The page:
(Continued from Chapter 6b)
He attained a state of infinite knowledge, infinite intuition, infinite energy and infinite bliss. He radiated unique peace, equanimity, tranquility, fearlessness and compassion. His human personality was shaped into a SARVODAYA TIRTH (Enlightened Center) and he emerged as a role model for all human beings. The unparalleled depth of his penance and meditation opened in his teachings wider vistas and deeper vision of ethical and spiritual thought and conduct and of rationally and scientifically tapping the immense potentialities of the human soul through self-restraint, self-purification and self-realization.
Meditating in silence and deep contemplation under a sal tree called tree on the banks of river Rijkula, Mahavir delivered his first Sermon (Divya Dhwani) after achieving omniscience at a religious congregation. The congregation called Samavasharan in Jain scriptures was attended not only by human beings, but also a wide variety of species from the animal, bird and vegetable kingdom besides a number of celestial beings showering petals of flowers.
The gathering listening to Mahavir’s first sermon as Tirthankar was reflective of human destiny being entwined with other living beings as well as forces of nature in an ambience of mutual supportiveness very aptly described in Jain scripture TATWARTHA SUTRA as PARASPAROPGRAHA JEEVANAM. The concept became one of the fundamental tenets of Jainism in its comprehensive interpretation of Ahimsa (non-violence). Mahavir observed to his principal pupil (Ganadhar) Indrabhooti Gautam:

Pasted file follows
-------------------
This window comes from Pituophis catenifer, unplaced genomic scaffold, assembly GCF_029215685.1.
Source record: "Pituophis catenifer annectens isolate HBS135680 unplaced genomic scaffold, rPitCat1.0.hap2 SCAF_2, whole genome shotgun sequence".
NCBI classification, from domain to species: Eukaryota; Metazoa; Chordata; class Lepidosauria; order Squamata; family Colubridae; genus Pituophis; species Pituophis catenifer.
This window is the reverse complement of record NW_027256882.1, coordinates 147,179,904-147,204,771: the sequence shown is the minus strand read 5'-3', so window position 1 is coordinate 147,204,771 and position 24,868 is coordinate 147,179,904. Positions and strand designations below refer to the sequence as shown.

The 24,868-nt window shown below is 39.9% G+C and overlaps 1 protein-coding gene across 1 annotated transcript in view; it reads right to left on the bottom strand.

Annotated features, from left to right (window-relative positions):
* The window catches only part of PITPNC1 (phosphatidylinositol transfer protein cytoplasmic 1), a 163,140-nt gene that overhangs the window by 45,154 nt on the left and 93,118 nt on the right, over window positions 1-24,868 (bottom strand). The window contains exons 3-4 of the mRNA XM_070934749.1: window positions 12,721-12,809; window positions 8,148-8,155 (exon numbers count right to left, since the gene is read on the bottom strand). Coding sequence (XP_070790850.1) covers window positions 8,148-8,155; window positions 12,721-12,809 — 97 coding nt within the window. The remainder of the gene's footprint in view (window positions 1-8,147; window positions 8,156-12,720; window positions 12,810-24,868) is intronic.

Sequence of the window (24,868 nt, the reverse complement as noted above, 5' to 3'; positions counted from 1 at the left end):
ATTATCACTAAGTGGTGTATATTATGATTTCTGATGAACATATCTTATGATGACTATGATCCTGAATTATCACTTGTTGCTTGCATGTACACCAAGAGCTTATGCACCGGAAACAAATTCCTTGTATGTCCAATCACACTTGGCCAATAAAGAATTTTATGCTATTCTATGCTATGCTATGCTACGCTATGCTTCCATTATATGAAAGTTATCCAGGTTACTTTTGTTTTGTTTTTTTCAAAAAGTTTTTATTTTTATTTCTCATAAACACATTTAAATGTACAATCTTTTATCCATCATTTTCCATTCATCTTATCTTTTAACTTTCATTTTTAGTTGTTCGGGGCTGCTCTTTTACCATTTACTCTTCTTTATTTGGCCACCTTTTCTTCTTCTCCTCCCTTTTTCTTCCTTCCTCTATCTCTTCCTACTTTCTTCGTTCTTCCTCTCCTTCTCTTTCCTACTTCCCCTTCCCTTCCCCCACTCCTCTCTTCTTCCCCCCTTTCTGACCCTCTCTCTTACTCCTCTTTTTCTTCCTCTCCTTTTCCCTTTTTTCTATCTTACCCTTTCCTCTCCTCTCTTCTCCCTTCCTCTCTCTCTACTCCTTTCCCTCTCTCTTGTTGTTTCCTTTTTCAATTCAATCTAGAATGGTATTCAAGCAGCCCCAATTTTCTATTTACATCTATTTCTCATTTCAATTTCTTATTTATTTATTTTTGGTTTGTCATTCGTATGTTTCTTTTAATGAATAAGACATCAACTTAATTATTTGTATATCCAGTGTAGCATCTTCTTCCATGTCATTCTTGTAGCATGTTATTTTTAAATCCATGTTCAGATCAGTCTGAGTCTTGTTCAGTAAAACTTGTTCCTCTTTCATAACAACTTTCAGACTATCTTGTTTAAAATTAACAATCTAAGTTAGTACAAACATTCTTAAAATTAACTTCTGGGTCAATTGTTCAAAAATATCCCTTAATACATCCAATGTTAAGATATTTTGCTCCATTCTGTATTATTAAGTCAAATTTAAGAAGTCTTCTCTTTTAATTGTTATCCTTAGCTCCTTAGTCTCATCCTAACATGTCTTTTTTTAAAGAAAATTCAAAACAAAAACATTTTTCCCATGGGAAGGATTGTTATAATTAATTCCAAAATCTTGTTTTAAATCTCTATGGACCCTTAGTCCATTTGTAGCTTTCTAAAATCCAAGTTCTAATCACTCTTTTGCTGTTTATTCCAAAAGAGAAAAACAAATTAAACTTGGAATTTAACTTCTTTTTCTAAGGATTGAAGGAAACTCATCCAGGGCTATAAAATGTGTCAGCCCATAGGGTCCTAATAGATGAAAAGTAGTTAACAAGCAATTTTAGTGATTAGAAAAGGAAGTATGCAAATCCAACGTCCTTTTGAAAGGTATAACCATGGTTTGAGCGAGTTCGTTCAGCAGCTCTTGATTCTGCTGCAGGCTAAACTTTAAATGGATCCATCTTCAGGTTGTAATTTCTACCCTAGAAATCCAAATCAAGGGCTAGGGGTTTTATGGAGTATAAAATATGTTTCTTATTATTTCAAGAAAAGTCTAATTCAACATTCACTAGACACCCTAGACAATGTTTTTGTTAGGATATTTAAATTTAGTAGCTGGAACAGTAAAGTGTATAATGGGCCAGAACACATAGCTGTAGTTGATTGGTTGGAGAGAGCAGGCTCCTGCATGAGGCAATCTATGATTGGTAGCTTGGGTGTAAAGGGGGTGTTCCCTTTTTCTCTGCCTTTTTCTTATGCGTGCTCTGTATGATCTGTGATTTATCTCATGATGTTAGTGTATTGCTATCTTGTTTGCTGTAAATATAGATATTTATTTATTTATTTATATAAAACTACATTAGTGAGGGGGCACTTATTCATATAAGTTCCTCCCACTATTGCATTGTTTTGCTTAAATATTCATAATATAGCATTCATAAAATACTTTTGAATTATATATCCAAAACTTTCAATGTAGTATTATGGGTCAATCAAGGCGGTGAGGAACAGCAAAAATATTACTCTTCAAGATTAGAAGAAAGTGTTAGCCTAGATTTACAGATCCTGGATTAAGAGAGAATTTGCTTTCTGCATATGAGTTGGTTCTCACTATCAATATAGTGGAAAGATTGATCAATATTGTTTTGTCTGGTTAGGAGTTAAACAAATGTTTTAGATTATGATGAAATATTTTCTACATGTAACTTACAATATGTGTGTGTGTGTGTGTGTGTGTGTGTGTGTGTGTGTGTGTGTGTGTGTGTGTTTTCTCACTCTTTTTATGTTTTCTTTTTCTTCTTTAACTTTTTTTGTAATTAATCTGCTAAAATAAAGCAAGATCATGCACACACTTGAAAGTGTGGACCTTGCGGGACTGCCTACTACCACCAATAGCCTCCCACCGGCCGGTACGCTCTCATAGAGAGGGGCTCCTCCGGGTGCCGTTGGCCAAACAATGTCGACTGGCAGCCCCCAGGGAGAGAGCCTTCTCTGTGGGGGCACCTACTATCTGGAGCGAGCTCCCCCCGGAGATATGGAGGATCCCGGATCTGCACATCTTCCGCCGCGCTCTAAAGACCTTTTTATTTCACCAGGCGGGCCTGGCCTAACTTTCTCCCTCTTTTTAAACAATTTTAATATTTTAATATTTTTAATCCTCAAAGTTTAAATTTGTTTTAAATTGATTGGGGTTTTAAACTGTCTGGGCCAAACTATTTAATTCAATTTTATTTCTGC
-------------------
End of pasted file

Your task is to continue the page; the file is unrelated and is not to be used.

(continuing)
“One who ignores the existence of earth, water, fire, wind and vegetation, ignores infact the very basis of one’s own existence which is entwined with them.”
Spiritual mission as Tirthankar
Recognized as Tirthankar (path-finder) at the age of 42, Mahavir began his spiritual mission as a teacher, guide and preacher for the next 30 years. During this period, he traveled on foot all over India, and delivered his sermons and discourses in Prakrit and Ardhamagadhi, the languages of the masses. Mahavir’s coming heralded a significant era in the history of the age-old Jain religion. In his simple yet profound manner, he brought a lot of clarity and lucidity in the interpretation of the basic principles of Jain philosophy in a wider universal and environmental perspective.
He enunciated complex and deep philosophical thoughts cogently and persuasively by relating them to the day-to-day life of his devotees, and the prevailing contemporary environment. He continued to follow the tradition of previous Tirthankars of orally transmitting religious doctrines and philosophical concepts. Beginning with his first sermon the process of describing different facets of Jain religion and its practices was initiated to his eleven disciples (ganadhars) led by the renowned saint-scholar Indrabhuti Gautam.
Indrabhti Gautam others were persuasively and convincingly won over by Mahavir after extensive debate. In fact Mahavir encouraged free debate, dialogue and discussion. He used to say that, “He who knows his doubts knows the world.” It is interesting that after his very first sermon, he attracted to his fold 4400 disciples, and in due course as many as 14000 monks and 36000 nuns. Such was the impact of his endeavor to convince others by winning them over by logical reasoning.
(to be continued)